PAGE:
Tuning In: CBS Plays Pickup; Google TV Gets Static

Brian Steinberg on the Fall TV Season and Changes in the Industry

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An Eye for pickups: Most broadcast-network executives will tell you again and again about a sad but simple truth in the business: Between 75% and 80% of new shows fail.

'Mike & Molly'
'Mike & Molly' Credit: CBS
That's why it's somewhat remarkable to hear that CBS has picked up all five new shows it launched this fall for full-season orders. Yes, that's right, out of the five new programs the network launched -- two sitcoms, "Mike & Molly" and "$#*! My Dad Says," and three dramas, "Blue Bloods, "The Defenders" and "Hawaii Five-0" -- all five will stick around. With NBC, Fox and ABC all canceling programs in this new season's first few weeks -- so long, "Lone Star," "Outlaw" and "My Generation," we hardly knew you -- CBS's feat goes against the grain of how the TV season normally proceeds.

Is there a recipe for success? CBS has built momentum by launching guy-friendly sitcoms or easy-to-follow crime procedurals, but over the last two years, the network has quietly started throwing something different on the screen. Below, our take on CBS's new rules of programming:

  • Disguise your real premise.
    Just because viewers enjoy simplistic crime-solvers doesn't mean the dramas that house these concepts have to be so single-note. Sure, at its heart, "Blue Bloods" is really just about Donnie Wahlberg trying to solve New York City's major crime of the week (can one detective really get so many high-profile cases?), but that basic plot gets scrambled with loads of family drama -- will Tom Selleck's patriarch character ever find love? Are we ever going to find out the real story of the Blue Templar? -- and ongoing story arcs. The same is true of CBS's "The Good Wife," which was pitched to audiences last season as a drama about a woman spurned romantically by her politician husband but has become so much more -- yet manages to solve a legal case in every episode.
  • Sitcoms needn't be aimed solely at singles.
    CBS sitcoms tend to rely on broad humor and focus on unmarried guys flailing about through life's problems. And many of them still do. "Mike & Molly" broadens the formula by attaching one guy to one woman from the get-go, and in the process introducing audiences to the idea of attaching themselves to characters who happen to be overweight. Meanwhile, the premise of "$#*! My Dad Says," about a guy forced to move in with his grumpy father, might appeal to empty-nesters as well as economically battered singletons.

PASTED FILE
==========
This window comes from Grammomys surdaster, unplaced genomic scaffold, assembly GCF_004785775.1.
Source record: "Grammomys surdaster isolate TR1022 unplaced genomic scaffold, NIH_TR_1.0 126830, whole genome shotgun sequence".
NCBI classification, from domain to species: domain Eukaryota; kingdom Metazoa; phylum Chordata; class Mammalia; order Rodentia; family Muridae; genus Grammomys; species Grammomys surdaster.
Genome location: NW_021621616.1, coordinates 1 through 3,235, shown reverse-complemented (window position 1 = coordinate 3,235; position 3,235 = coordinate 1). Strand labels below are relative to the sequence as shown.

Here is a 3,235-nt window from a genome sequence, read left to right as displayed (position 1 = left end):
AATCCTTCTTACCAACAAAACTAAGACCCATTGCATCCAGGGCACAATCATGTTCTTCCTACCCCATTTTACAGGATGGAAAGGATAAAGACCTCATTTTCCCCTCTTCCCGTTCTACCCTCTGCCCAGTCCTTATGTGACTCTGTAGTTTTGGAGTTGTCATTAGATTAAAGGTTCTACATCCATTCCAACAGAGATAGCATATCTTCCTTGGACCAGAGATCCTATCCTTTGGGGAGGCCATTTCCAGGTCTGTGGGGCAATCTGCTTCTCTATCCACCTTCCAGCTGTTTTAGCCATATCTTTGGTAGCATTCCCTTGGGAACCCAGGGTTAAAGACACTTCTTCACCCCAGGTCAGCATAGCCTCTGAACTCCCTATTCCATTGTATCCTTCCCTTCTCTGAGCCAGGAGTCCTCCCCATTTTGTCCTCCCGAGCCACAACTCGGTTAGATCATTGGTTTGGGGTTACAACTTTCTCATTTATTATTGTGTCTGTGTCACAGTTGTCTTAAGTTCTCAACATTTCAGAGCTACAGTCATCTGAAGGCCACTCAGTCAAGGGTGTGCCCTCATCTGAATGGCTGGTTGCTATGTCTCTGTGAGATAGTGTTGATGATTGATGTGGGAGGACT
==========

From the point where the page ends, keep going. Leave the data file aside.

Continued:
• Don't depend on just the lead name.
    Tom Selleck doesn't get all the screen time in "Blue Bloods," but his presence sure lends the show the credibility of a bankable TV star. Meanwhile, the program can focus on the ups and downs of the younger members of the cast. Juliana Margulies is without question the central focus of "The Good Wife," but no one can deny the on-screen power of Christine Baranski, Alan Cumming, Christopher Noth (and lesser-known actors are also coming into their own, as demonstrated by the recent Emmy win for actress Archie Panjabi). And Alex O' Loughlin is the ostensible lead in "Hawaii Five-0," but plenty of TV critics are blown away by the rapid-fire patter of Scott Caan as his partner "Dan-O."


Google TV vs. Big TV: The Wall Street Journal details an emerging fight between Google, the maker of the new web-enabled Google TV television set, and NBC, ABC and CBS, who apparently are going to block shows streamed on their websites from being made available to this flashy new gizmo. It's the latest flashpoint in the ongoing struggle to monetize TV shows that are increasingly being watched on nontraditional screens. With many networks pressuring cable, satellite and telecommunications distributors to pay up for access to their shows in the form of retransmission fees -- yes, we know that Fox-Cablevision drag-out continues -- it's no surprise that Google in this case is being treated as just another distributor of programming -- and one that may not have as rich a history in dealing with the media conglomerates on this issue (though we're certainly aware of the brush fires that have been sparked by TV content playing over Google's YouTube). This is one to watch -- too bad it's not a show you can search on Google TV. At least, not yet.

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